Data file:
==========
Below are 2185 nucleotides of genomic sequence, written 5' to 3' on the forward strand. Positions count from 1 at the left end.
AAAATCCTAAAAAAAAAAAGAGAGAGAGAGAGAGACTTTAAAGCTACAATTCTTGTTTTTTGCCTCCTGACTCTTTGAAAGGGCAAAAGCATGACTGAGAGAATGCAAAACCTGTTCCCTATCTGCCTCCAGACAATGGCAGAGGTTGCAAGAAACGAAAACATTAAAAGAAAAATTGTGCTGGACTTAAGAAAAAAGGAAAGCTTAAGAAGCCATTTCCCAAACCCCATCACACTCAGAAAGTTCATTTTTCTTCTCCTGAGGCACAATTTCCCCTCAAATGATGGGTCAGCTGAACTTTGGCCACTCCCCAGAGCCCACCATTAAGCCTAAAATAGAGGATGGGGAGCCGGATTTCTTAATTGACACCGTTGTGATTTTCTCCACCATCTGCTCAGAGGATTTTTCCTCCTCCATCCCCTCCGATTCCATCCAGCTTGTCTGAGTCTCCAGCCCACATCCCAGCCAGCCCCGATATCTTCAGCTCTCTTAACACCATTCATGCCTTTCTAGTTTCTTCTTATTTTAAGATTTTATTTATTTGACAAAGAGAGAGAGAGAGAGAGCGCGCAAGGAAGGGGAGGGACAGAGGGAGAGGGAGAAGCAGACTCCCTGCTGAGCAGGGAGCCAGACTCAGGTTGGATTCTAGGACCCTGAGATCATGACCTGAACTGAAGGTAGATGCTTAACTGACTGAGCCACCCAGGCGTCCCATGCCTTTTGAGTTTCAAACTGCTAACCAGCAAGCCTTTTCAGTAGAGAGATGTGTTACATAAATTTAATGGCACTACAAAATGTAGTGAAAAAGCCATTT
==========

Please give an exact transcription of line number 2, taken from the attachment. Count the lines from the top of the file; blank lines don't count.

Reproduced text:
AAAATCCTAAAAAAAAAAAGAGAGAGAGAGAGAGACTTTAAAGCTACAATTCTTGTTTTTTGCCTCCTGACTCTTTGAAAGGGCAAAAGCATGACTGAGAGAATGCAAAACCTGTTCCCTATCTGCCTCCAGACAATGGCAGAGGTTGCAAGAAACGAAAACATTAAAAGAAAAATTGTGCTGGACTTAAGAAAAAAGGAAAGCTTAAGAAGCCATTTCCCAAACCCCATCACACTCAGAAAGTTCATTTTTCTTCTCCTGAGGCACAATTTCCCCTCAAATGATGGGTCAGCTGAACTTTGGCCACTCCCCAGAGCCCACCATTAAGCCTAAAATAGAGGATGGGGAGCCGGATTTCTTAATTGACACCGTTGTGATTTTCTCCACCATCTGCTCAGAGGATTTTTCCTCCTCCATCCCCTCCGATTCCATCCAGCTTGTCTGAGTCTCCAGCCCACATCCCAGCCAGCCCCGATATCTTCAGCTCTCTTAACACCATTCATGCCTTTCTAGTTTCTTCTTATTTTAAGATTTTATTTATTTGACAAAGAGAGAGAGAGAGAGAGCGCGCAAGGAAGGGGAGGGACAGAGGGAGAGGGAGAAGCAGACTCCCTGCTGAGCAGGGAGCCAGACTCAGGTTGGATTCTAGGACCCTGAGATCATGACCTGAACTGAAGGTAGATGCTTAACTGACTGAGCCACCCAGGCGTCCCATGCCTTTTGAGTTTCAAACTGCTAACCAGCAAGCCTTTTCAGTAGAGAGATGTGTTACATAAATTTAATGGCACTACAAAATGTAGTGAAAAAGCCATTT